Its now time to start with our first entrant into the ORM throwdown: NHibernate. I’ll spare you the nonsense about what NHibernate is and why you should use it. For now, I’ll just point you to nhforge.org for more information about the tool.
As a good practice, I prefer to isolate my NHibernate implementation of the data access layer in a class library project. This implementation allows me to upgrade and tune the data access layer without directly modifying the rest of the application. Others will argue that by doing this, I have lost the ability to control the boundaries of a unit of work in the context of a web session. While I agree, I have given up that control, I prefer to have the isolation of my data access code.
First thing to build is a ProductRepository that will access the database. To do this, with NHibernate, we need an XML configuration file that will define the dialect NHibernate will generate and utilize when communicating with our data store. My
hibernate.cfg.xml file looks like this:
We next need to build an object that will facilitate the presentation of NHibernate sessions. The NHibernate session is our gateway to the database. The catch here is, the session factory initialization is a performance drain. To combat this, I have created a simple (read: not optimized) wrapper to provide static access to the factory:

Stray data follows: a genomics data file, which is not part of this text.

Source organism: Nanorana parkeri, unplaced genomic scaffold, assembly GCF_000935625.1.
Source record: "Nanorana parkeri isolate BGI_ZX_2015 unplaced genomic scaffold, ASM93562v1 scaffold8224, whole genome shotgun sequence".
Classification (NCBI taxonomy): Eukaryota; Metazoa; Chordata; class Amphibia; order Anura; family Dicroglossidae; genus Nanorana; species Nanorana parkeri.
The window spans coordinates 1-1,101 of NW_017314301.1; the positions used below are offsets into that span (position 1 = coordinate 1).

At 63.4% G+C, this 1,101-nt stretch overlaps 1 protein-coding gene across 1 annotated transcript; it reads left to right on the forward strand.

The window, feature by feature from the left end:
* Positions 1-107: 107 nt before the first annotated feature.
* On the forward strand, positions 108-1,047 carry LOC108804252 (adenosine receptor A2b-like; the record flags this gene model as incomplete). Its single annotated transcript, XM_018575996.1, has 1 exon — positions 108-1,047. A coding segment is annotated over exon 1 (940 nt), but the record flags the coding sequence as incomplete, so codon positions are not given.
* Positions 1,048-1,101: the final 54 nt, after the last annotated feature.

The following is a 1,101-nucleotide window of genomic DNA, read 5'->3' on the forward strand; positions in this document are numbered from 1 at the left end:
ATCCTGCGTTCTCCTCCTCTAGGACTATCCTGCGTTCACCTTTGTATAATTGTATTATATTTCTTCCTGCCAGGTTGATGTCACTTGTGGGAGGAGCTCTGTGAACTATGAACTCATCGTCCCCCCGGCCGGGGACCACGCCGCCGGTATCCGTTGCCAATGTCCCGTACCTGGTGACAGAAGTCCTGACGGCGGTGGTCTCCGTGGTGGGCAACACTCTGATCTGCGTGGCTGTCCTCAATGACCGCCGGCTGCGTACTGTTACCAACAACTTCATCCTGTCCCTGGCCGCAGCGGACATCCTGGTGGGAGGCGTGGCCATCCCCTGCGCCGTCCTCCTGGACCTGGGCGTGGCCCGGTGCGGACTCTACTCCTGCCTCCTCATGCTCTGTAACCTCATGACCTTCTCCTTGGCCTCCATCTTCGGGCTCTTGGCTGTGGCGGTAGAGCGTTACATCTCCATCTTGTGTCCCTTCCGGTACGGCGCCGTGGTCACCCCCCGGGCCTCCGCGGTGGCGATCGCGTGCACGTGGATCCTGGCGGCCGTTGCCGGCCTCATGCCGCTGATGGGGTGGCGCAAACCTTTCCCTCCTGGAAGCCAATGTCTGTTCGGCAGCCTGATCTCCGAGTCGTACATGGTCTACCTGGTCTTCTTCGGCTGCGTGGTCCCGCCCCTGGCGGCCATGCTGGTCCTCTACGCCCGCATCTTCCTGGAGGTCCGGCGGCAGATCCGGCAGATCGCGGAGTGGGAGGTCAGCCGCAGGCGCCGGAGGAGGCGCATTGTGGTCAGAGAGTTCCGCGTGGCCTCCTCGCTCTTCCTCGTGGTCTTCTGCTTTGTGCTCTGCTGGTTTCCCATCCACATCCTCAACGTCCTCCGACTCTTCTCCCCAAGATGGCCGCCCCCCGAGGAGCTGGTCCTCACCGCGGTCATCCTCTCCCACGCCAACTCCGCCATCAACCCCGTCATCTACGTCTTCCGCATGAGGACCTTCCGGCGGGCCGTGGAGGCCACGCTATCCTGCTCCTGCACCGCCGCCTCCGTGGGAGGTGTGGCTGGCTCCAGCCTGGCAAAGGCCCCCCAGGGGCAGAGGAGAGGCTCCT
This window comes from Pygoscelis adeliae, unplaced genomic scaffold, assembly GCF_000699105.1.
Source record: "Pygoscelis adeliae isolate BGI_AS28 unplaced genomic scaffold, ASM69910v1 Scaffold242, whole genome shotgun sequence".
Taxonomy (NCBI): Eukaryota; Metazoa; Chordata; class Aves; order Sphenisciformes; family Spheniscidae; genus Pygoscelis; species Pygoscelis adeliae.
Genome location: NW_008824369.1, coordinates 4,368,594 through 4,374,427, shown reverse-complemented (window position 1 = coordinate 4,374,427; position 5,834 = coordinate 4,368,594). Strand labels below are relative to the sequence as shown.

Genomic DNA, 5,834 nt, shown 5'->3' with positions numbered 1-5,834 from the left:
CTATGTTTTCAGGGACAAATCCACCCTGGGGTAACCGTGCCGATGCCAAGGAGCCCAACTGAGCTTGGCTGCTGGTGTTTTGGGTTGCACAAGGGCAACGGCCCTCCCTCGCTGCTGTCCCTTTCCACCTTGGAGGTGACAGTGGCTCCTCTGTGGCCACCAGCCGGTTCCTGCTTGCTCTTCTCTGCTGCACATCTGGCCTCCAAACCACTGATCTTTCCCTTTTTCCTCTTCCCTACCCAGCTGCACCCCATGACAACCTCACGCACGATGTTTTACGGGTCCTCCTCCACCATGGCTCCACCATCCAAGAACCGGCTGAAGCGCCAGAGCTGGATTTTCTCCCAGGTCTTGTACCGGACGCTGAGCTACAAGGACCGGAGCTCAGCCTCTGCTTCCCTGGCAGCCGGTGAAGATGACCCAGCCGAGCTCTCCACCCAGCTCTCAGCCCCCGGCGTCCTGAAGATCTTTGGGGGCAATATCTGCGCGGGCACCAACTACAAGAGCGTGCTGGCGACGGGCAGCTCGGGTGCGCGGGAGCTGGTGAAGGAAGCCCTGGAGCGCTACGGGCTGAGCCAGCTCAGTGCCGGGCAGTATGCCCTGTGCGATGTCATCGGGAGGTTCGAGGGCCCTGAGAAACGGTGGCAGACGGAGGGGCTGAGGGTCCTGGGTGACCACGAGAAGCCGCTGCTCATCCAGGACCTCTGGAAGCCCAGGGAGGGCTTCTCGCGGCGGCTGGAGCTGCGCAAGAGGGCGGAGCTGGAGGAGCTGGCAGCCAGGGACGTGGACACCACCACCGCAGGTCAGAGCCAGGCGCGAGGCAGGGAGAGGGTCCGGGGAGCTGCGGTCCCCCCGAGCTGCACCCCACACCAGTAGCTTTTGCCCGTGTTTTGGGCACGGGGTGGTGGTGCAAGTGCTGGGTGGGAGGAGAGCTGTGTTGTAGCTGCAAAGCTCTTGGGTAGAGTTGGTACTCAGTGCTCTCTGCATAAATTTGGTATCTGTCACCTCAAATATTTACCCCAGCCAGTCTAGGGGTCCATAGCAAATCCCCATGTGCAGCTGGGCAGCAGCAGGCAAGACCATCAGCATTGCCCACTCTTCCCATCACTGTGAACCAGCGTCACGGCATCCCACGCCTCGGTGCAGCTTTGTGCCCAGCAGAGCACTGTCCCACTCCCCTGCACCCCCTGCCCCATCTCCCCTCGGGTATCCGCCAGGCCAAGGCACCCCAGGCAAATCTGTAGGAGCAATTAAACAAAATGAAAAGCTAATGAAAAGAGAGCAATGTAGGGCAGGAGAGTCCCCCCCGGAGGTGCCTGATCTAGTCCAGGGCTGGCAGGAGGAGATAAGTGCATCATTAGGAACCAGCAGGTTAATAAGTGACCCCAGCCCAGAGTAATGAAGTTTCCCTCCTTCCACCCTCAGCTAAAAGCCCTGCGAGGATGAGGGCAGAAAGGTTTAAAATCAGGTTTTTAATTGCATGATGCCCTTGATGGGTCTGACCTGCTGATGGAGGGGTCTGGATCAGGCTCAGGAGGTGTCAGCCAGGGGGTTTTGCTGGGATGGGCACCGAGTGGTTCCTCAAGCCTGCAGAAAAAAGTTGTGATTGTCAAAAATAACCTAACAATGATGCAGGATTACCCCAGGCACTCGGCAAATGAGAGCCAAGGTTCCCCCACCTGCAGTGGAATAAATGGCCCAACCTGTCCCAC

A quick note: see line 30.. I have written a TextWriter that will output to the immediate window in VisualStudio every sql statement that NHibernate compiles. Yeah, I’m tricky like that 😉
I have written a class, therefore its time to write a test:
I have placed my sql connection string in a constant in this class, hidden in the Fields region, and marked the test as ‘Ignore’. Why? I don’t want to run this very time-consuming unit test every time I run my suite, this is more a verification that we are configured properly.
Next steps are to create concrete IEvaluation and IProduct objects, and create a ProductRepository. I won’t bore you with the concrete object definitions and mapping files here, but the repository to use these objects looks something like:
NDepend reports the following on our NHibernate project:
56 lines of C# code across 5 classes. The most complex method (SessionFactory.Init) has a cyclomatic complexity of 3. All other methods have a complexity of 1. This is good… it means the code is not complex.
However, there is a distinct code smell, as direct references to the database structure are now embedded in my DLL. Additionally, all of these references are buried in object mapping hbm.xml files that are embedded resources in the DLL… This library is NOT very resistant to changes in the database without modifications and recompiling.
Source code is now available at: https://github.com/csharpfritz/Fritz.Evaluations
In our next post we’ll look at Microsoft’s offering in the ORM game – THE Entity Framework.